We also need a chapter and clauses on sustainable development for people and the environment. As much as we want to do business, we want sustainability, it is important to have a chapter binding for social development and environment. We are well aware that it is not easy to have this coming from Africa but it is important to protect people from certain kinds of practices in businesses.
The European parliament endorsed an alternative trade mandate in January 2014, which is not binding and legislative. It is largely about sustainability, people and the environment. It is time that we had such clauses added into the trade agreement. It is a bit odd that though sustainability is part of the interest of Europe, it was not incorporated in this agreement.
As representatives of the European people, why are you very much opposed to the deal? You do not want to trade with Africa?
It is not that we do not want to trade with the East African region, it is that we do want to make it mutually beneficial and respect East Africa’s interests too as much as it does European interests.
We have a lot of information from bodies like the International Trade Centre showing that it will damage the local (EAC) industry.
In an ideal situation, how can East Africa countries improve their terms of negotiation, especially with the EU?
The first thing that has to be conducted is an impact assessment study before agreeing to the agreement and signing it. This is important, if we want to have a fair agreement. It is not Africa against Europe or vice versa, it is about having mutual benefits.
We cannot say that we want people to be well but go ahead to push through with agreements that will make them poor. The impact assessment should reflect on how the deals and agreements influence social, political and development aspects of lives.
As much as you talk about ‘fair agreement and deals’ at the end of the day, each region is looking out for itself. Its business.
These are some of the factors that end up causing people to migrate. At the moment, migration is a very big issue in Europe. The best way is to be coherent in our political thoughts. We have to look out for Africa as we insist on doing business with them.
But here, on the one hand, we are talking about factors that cause people to migrate from Africa while, on the other hand, we keep supporting policies that cause them to migrate out of poverty. Migration and trade are closely related.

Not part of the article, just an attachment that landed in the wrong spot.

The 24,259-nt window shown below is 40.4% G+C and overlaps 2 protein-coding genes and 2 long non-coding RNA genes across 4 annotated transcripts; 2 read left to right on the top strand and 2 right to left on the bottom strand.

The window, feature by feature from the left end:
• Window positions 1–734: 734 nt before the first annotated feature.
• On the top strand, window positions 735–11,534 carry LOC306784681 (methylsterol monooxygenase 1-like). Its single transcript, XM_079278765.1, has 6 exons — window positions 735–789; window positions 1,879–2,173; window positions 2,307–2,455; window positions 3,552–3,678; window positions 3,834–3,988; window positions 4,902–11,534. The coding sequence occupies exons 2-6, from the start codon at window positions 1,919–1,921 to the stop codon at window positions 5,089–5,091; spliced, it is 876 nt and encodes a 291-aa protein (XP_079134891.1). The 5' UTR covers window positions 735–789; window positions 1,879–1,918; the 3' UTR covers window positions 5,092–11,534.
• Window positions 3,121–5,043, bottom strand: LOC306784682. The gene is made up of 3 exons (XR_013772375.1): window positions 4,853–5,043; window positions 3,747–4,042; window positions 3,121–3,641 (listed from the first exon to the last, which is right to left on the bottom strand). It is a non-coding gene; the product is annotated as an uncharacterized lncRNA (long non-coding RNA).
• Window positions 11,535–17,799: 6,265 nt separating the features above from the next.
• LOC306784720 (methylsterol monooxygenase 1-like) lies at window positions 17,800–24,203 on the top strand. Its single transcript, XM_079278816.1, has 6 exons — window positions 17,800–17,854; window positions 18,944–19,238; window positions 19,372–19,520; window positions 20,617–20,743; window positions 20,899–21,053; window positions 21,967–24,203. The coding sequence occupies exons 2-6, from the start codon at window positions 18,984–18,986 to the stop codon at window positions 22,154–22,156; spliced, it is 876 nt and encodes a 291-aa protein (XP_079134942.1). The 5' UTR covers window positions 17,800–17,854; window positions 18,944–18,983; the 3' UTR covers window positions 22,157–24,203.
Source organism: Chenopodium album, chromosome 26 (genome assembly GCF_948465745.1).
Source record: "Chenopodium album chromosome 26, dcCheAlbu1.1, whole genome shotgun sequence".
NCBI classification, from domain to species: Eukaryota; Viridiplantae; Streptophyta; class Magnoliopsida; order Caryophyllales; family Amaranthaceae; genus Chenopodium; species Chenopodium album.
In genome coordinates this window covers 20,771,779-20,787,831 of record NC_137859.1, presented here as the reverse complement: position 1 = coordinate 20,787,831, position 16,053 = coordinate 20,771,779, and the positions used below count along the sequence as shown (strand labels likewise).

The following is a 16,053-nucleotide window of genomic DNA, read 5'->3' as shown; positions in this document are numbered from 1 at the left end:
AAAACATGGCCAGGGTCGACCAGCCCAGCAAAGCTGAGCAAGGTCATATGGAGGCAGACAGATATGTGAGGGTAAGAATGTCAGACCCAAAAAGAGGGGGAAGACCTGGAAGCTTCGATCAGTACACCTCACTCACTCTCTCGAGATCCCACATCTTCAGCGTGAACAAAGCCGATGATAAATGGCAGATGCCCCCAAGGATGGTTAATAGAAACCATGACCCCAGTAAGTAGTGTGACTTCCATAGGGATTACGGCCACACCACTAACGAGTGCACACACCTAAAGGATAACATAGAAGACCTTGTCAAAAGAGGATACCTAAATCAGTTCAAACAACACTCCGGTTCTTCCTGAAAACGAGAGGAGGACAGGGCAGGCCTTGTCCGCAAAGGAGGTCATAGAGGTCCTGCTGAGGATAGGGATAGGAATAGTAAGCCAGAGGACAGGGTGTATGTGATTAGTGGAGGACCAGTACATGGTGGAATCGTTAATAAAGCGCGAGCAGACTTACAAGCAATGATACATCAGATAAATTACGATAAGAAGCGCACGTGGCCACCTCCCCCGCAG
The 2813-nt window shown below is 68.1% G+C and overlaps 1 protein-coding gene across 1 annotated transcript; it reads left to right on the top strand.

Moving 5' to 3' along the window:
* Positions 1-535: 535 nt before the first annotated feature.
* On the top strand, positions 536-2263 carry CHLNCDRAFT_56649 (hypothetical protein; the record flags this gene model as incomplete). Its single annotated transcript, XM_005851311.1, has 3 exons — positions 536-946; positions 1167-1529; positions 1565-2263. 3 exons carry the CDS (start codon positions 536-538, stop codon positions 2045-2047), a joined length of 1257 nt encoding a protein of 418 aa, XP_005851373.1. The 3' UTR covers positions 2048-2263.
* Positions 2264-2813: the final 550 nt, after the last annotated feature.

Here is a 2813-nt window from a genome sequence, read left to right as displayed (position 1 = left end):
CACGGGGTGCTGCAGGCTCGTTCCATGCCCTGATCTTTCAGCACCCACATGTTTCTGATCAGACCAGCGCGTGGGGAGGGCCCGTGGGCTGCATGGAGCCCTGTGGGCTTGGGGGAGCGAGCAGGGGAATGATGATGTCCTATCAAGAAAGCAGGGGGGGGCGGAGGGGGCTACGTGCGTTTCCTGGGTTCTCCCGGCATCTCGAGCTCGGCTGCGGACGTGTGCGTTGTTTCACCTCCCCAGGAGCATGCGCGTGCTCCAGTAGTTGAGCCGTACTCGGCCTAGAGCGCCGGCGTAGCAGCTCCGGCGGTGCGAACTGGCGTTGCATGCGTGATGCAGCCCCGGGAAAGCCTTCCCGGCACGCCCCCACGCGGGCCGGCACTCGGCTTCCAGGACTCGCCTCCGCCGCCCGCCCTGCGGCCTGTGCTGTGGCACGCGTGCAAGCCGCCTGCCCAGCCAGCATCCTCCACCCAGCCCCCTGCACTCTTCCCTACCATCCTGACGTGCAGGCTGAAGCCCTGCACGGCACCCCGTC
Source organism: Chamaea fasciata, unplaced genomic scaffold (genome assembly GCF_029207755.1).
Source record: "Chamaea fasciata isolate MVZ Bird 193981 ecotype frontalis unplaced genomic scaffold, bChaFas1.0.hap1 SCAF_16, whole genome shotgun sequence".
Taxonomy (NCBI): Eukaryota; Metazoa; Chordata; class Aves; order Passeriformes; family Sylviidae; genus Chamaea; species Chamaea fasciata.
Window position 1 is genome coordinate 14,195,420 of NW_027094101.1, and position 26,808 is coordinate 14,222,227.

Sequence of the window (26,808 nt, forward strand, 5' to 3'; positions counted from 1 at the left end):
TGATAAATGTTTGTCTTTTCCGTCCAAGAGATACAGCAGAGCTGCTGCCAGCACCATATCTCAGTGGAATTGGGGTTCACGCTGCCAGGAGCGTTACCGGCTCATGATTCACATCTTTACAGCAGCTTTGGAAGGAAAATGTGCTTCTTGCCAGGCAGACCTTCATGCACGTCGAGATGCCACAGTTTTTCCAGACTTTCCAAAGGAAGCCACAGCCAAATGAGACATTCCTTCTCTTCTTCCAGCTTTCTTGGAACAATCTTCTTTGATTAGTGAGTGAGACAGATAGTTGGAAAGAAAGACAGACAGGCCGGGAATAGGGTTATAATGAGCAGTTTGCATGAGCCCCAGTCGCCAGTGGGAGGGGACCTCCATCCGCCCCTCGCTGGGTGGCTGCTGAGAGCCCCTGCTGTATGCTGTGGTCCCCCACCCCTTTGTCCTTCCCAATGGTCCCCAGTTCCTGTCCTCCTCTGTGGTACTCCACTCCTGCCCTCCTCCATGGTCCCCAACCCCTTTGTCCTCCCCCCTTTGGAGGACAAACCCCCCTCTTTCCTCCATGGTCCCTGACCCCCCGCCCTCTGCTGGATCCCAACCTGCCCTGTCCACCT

We have the Cotonou Agreement, which inform Africa-Europe cooperation in the areas of development governance and trade. At the moment, we are only doing trade, we should have the others too implemented, that is development and governance.
You have severally mentioned the case of Kenya being used to influence the rest of the region. Are you in support of a scenario where countries go into agreements separately as opposed to a bloc?
It is difficult because if you do country based, you are not supporting the regional aspect which is very important. In your interest, it is better to work as a bloc as opposed to individual countries. We have to have politics which aim at improving the regional development for Africa.
If this deal is only in the interest of one country, it is not sustainable or impactful.
There are fears that if the agreement goes through, we could see less long-term foreign direct investments in Africa since European products can access the market without necessarily bringing plants into the region. Do you share similar concerns?
There has to be long term investment in Africa because that is a way to enable development and sustainability. We have to promote investments to promote sectors like agriculture to make the sector more productive. We have to convince investors to come to Africa and work with the local industries not only for productivity but also for food security and food sovereignty. This can be through ‘smart’ agriculture where technology can be incorporated to make the sectors more productive.